Bitcoin May Lose Its Value Soon, Bank of England Says

The Bank of England warned banks and other regulated financial firms on Monday that they should be “particularly careful” about holding volatile cryptocurrencies until regulators put new rules in place.

bitcoin press paper
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Sir Jon Cunliffe, Deputy Governor for Financial Stability at the Bank of England (BoE) has warned of cryptocurrencies such as Bitcoin rapidly reaching the threshold of general public adoption. He is particularly concerned about the ripple effect that a sudden price correction could have on the established financial system.

The institution therefore asked commercial banks and other financial enterprises to adopt a ” particularly cautious and circumspect approach », until rules are put in place to govern the digital asset industry.

To read also: He claims to be the creator of Bitcoin, wins 48 billion euro lawsuit

The Bank of England is not very fond of Bitcoin

As is the case with most other institutions, the BoE does not consider bitcoin or other cryptocurrencies to meet the general definition of a currency, and therefore reiterated its warning that cryptocurrencies had no intrinsic value and investors could lose all their money. We saw the price of Bitcoin drop to less than $ 45,000 a week ago, far from the record at $ 69,000 in early November. Currently, a Bitcoin is traded for 48,600 dollars, or 43,000 euros.

« Crypto is a technology that is used for a lot of different things in the financial system, but they are non-backed assets that have nothing behind them and their price can vary quite dramatically. Jon Cunliffe said as he spoke on the BBC’s Today program. ” Their price can vary considerably and [les bitcoins] could theoretically or practically fall to zero “, he added.

It is estimated that around 2.3 million adults in Britain own cryptoassets such as Bitcoin or Ethereum, and that each holds an average amount of £ 300, or around € 353. However, these cryptocurrencies still only represent 0.1% of household net financial wealth. Globally, the market capitalization of crypto assets increased sharply since the start of 2020 to reach around $ 2.6 trillion, representing around 1% of global financial assets.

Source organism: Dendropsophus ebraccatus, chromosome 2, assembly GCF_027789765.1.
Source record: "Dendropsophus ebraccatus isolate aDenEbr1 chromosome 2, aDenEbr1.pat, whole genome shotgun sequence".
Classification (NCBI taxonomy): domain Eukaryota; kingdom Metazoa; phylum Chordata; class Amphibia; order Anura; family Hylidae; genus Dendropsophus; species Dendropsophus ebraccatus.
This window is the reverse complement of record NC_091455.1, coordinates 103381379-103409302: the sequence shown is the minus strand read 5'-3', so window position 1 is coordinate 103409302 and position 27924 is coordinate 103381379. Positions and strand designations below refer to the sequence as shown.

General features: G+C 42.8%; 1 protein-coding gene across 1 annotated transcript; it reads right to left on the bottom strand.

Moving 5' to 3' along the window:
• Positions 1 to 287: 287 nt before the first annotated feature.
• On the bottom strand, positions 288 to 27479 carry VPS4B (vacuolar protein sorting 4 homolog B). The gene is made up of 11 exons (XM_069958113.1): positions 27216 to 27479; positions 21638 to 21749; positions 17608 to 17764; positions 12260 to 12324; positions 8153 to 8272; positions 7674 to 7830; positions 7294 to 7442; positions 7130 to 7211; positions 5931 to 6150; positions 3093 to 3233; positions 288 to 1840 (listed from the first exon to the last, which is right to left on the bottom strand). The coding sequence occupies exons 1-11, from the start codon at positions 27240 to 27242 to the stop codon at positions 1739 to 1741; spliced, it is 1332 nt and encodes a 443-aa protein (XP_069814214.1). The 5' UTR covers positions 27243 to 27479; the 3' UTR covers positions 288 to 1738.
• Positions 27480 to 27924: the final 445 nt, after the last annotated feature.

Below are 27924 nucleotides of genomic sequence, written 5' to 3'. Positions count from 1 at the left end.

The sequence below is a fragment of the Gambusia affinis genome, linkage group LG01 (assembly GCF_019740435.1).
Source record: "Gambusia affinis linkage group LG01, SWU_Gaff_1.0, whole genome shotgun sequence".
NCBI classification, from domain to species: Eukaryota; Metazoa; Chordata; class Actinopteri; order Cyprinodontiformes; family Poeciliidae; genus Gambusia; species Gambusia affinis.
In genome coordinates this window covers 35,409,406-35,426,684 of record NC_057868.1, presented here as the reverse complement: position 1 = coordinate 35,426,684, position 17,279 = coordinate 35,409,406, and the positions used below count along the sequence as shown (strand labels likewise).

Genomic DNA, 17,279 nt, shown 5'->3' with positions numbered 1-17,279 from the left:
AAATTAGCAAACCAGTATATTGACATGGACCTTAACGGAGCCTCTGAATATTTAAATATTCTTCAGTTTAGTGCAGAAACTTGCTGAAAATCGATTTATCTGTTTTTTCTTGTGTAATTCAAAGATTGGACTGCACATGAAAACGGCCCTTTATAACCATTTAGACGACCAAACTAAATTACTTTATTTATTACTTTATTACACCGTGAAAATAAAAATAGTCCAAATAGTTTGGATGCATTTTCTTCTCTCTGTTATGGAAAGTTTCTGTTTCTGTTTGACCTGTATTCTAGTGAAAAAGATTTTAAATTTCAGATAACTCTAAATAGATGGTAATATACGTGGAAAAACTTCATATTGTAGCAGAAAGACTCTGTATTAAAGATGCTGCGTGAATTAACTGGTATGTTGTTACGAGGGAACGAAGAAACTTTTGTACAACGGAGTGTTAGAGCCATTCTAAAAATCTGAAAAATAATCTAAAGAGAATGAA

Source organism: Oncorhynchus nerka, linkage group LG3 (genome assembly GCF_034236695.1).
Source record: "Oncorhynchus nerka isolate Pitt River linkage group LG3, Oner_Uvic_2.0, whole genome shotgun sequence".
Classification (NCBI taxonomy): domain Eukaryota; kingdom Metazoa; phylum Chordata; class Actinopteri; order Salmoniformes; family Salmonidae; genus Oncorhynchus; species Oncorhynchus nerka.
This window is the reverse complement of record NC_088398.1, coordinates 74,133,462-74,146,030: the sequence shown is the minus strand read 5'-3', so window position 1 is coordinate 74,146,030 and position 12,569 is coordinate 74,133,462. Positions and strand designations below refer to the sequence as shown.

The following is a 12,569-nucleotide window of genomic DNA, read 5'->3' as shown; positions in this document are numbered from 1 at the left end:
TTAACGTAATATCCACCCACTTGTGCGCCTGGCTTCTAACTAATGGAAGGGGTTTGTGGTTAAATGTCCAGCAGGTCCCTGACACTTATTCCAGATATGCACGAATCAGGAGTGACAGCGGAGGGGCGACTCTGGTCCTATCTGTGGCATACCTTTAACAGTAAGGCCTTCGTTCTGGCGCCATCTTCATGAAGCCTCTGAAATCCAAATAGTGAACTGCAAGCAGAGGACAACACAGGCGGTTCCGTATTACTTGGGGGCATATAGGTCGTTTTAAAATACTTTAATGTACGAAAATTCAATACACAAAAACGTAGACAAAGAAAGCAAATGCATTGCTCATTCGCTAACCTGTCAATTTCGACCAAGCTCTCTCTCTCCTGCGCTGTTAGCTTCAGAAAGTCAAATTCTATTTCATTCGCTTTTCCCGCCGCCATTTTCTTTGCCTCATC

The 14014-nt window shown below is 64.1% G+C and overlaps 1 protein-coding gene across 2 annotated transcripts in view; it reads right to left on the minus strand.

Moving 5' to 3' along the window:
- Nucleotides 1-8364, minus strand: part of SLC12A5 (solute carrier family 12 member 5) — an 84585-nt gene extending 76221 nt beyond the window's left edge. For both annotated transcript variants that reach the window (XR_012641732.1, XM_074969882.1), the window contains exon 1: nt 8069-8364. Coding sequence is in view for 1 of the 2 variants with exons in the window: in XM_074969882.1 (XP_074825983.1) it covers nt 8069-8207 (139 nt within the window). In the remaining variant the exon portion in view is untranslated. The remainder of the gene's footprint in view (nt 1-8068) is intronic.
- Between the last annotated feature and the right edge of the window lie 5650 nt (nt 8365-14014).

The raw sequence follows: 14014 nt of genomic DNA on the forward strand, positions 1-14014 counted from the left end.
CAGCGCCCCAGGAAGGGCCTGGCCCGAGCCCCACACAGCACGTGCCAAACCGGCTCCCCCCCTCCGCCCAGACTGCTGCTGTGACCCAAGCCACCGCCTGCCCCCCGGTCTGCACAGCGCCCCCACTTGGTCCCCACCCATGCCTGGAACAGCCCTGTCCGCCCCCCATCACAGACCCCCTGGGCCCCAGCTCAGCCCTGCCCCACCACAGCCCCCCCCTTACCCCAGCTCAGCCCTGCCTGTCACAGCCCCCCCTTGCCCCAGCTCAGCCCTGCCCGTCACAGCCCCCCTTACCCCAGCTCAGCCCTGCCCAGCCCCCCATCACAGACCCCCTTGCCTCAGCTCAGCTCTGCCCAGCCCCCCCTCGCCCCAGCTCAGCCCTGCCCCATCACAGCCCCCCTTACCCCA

Bank of England calls for global tightening of cryptocurrency regulation

According to the BoE, regulatory and legal frameworks for cryptoassets should be strengthened nationally and globally to tackle this evolving volatile market. Changes would notably make it possible to ” manage risk, encourage sustainable innovation and maintain broader trust and integrity in the financial system “. At the current rate of growth, these assets could become more interconnected with traditional financial services and are likely to pose a number of risks.

A more regulated framework would make some cryptocurrencies more stable, so that they can be used as a means of payment. The Bank of England thus wishes to bring systemic stable currencies into the regulatory sphere of the bank.

However, new regulations could drop the price of bitcoin, and thus lose a lot of money to all those who have invested in cryptocurrency. A sharp drop in crypto asset valuations could also lead institutional investors to sell other financial assets and potentially transmit shocks through the financial system, which would weaken the economy.

Some countries such as El Salvador rely heavily on Bitcoin. Indeed, the country became the first in the world to adopt Bitcoin as legal tender, and recently created the first city 100% dedicated to cryptocurrency. No taxes on capital gains, income, wages or property will be levied in this city, except VAT.

Analysts like Mick McGlone, senior strategist at Bloomberg, expect the digital currency’s price to finally hit $ 100,000 next year. According to him, the current economic context should indeed benefit alternative assets, like Bitcoin and cryptocurrencies, and traditional safe havens, like gold and precious metals. However, it is not impossible that the evolution of Bitcoin will be slowed down both nationally and globally.

Source : The Guardian

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